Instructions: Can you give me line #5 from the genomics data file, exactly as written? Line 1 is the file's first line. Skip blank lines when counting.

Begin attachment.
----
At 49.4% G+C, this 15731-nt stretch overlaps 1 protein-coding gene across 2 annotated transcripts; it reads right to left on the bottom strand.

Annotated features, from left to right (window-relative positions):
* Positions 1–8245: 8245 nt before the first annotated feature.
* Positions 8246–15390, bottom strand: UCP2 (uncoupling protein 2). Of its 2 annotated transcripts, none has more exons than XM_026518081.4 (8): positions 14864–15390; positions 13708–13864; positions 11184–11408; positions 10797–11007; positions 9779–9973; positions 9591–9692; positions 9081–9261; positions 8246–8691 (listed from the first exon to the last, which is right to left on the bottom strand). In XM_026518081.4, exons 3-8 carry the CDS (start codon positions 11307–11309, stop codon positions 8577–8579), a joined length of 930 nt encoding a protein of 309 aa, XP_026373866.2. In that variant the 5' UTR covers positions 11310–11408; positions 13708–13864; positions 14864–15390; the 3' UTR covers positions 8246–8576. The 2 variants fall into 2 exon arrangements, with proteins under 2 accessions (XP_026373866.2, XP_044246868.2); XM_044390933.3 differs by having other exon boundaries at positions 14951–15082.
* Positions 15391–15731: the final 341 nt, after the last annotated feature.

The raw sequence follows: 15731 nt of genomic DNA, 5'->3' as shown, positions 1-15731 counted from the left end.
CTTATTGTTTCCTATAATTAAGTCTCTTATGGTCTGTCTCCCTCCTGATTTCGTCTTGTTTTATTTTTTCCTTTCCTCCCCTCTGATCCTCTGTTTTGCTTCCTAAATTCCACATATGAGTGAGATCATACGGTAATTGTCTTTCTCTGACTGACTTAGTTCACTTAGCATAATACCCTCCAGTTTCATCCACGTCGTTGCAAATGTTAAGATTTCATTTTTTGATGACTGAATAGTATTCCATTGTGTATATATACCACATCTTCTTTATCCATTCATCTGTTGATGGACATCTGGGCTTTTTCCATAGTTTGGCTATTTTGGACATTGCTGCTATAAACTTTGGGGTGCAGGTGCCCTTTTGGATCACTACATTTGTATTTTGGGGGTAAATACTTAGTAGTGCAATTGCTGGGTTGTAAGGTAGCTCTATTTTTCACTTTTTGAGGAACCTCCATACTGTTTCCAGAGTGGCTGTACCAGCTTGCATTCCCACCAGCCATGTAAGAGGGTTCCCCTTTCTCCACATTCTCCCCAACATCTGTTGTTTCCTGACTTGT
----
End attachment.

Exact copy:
* Positions 15391–15731: the final 341 nt, after the last annotated feature.